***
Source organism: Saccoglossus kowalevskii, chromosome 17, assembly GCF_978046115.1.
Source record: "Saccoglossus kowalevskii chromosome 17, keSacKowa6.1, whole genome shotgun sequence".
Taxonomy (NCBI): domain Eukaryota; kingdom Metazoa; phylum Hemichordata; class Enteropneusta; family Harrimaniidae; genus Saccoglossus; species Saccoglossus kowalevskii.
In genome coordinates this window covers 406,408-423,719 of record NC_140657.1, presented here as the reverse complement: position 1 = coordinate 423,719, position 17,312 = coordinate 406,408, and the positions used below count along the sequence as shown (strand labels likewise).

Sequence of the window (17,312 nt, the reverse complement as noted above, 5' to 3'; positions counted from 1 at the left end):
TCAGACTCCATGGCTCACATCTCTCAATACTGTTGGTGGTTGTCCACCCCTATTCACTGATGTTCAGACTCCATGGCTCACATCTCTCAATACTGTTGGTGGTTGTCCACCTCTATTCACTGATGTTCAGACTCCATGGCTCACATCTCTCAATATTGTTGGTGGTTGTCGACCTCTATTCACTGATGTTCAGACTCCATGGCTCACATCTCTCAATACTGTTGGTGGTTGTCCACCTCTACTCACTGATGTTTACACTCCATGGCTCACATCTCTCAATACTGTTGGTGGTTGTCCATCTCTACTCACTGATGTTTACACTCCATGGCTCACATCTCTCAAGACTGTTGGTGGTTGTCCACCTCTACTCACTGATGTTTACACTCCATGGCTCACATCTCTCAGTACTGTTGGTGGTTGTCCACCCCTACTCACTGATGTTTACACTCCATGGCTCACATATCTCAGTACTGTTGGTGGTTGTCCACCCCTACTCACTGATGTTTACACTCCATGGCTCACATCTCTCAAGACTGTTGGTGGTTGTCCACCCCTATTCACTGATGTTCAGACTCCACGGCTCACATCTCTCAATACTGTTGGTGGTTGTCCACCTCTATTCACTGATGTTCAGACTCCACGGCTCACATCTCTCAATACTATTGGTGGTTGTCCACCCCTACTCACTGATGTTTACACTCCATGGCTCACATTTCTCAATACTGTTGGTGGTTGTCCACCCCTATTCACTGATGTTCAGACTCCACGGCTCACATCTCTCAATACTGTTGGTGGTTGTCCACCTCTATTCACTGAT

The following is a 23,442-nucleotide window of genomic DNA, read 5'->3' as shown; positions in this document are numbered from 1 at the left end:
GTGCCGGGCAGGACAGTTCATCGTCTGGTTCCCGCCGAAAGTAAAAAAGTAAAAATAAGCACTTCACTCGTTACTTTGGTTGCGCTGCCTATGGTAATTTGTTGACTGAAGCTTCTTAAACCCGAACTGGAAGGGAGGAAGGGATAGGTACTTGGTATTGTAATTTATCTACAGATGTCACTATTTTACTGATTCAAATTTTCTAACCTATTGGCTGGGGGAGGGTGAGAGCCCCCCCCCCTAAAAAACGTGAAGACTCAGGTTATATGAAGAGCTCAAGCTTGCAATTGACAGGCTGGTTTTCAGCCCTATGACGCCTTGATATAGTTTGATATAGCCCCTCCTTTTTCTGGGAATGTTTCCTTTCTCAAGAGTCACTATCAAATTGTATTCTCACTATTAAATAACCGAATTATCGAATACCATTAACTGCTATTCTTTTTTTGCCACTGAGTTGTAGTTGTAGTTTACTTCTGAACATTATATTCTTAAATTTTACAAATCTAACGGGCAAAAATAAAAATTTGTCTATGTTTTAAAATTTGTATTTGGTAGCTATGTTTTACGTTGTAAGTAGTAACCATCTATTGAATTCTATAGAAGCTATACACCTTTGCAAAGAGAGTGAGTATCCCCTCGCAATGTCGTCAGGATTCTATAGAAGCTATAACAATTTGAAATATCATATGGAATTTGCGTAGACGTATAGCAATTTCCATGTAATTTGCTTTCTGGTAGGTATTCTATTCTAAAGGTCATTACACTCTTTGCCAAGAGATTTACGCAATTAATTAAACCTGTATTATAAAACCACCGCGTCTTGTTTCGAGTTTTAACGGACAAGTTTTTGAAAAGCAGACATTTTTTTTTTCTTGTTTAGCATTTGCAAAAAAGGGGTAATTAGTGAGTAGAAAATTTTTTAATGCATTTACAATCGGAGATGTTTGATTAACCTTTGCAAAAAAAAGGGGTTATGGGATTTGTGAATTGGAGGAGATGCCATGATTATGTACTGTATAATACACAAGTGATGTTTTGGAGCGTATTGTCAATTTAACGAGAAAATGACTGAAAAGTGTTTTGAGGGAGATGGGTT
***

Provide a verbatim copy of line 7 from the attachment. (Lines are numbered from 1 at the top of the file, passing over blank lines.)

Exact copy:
The following is a 23,442-nucleotide window of genomic DNA, read 5'->3' as shown; positions in this document are numbered from 1 at the left end: